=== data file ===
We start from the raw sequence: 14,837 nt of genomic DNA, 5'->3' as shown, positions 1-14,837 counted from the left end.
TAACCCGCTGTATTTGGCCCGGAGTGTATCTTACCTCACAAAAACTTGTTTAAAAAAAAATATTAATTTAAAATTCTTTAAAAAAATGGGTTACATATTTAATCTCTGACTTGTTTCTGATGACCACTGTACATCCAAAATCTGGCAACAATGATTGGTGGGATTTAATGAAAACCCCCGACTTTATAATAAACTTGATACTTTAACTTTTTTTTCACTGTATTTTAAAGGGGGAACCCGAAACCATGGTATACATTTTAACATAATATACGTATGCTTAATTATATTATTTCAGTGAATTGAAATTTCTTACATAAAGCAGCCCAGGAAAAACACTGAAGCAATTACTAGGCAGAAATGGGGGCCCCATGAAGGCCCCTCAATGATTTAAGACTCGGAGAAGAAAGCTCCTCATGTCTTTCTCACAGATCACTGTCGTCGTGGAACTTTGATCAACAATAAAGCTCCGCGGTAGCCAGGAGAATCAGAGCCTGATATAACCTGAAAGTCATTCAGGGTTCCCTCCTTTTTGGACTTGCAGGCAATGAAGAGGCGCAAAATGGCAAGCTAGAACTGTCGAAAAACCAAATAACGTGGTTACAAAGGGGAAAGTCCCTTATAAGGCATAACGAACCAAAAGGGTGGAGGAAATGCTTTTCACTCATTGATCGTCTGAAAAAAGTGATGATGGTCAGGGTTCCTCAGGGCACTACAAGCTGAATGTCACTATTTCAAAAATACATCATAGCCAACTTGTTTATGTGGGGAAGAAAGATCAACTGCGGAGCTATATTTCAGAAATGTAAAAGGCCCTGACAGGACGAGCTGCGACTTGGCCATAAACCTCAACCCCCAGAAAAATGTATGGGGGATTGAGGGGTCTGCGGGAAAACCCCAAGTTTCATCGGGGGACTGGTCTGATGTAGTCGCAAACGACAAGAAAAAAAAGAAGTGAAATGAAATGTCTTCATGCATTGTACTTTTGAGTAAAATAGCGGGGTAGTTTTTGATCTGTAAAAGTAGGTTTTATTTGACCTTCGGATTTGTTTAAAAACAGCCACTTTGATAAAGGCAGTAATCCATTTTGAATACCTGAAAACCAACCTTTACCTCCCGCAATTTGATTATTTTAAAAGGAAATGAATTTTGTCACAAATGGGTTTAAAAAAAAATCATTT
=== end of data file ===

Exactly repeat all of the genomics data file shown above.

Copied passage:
We start from the raw sequence: 14,837 nt of genomic DNA, 5'->3' as shown, positions 1-14,837 counted from the left end.
TAACCCGCTGTATTTGGCCCGGAGTGTATCTTACCTCACAAAAACTTGTTTAAAAAAAAATATTAATTTAAAATTCTTTAAAAAAATGGGTTACATATTTAATCTCTGACTTGTTTCTGATGACCACTGTACATCCAAAATCTGGCAACAATGATTGGTGGGATTTAATGAAAACCCCCGACTTTATAATAAACTTGATACTTTAACTTTTTTTTCACTGTATTTTAAAGGGGGAACCCGAAACCATGGTATACATTTTAACATAATATACGTATGCTTAATTATATTATTTCAGTGAATTGAAATTTCTTACATAAAGCAGCCCAGGAAAAACACTGAAGCAATTACTAGGCAGAAATGGGGGCCCCATGAAGGCCCCTCAATGATTTAAGACTCGGAGAAGAAAGCTCCTCATGTCTTTCTCACAGATCACTGTCGTCGTGGAACTTTGATCAACAATAAAGCTCCGCGGTAGCCAGGAGAATCAGAGCCTGATATAACCTGAAAGTCATTCAGGGTTCCCTCCTTTTTGGACTTGCAGGCAATGAAGAGGCGCAAAATGGCAAGCTAGAACTGTCGAAAAACCAAATAACGTGGTTACAAAGGGGAAAGTCCCTTATAAGGCATAACGAACCAAAAGGGTGGAGGAAATGCTTTTCACTCATTGATCGTCTGAAAAAAGTGATGATGGTCAGGGTTCCTCAGGGCACTACAAGCTGAATGTCACTATTTCAAAAATACATCATAGCCAACTTGTTTATGTGGGGAAGAAAGATCAACTGCGGAGCTATATTTCAGAAATGTAAAAGGCCCTGACAGGACGAGCTGCGACTTGGCCATAAACCTCAACCCCCAGAAAAATGTATGGGGGATTGAGGGGTCTGCGGGAAAACCCCAAGTTTCATCGGGGGACTGGTCTGATGTAGTCGCAAACGACAAGAAAAAAAAGAAGTGAAATGAAATGTCTTCATGCATTGTACTTTTGAGTAAAATAGCGGGGTAGTTTTTGATCTGTAAAAGTAGGTTTTATTTGACCTTCGGATTTGTTTAAAAACAGCCACTTTGATAAAGGCAGTAATCCATTTTGAATACCTGAAAACCAACCTTTACCTCCCGCAATTTGATTATTTTAAAAGGAAATGAATTTTGTCACAAATGGGTTTAAAAAAAAATCATTT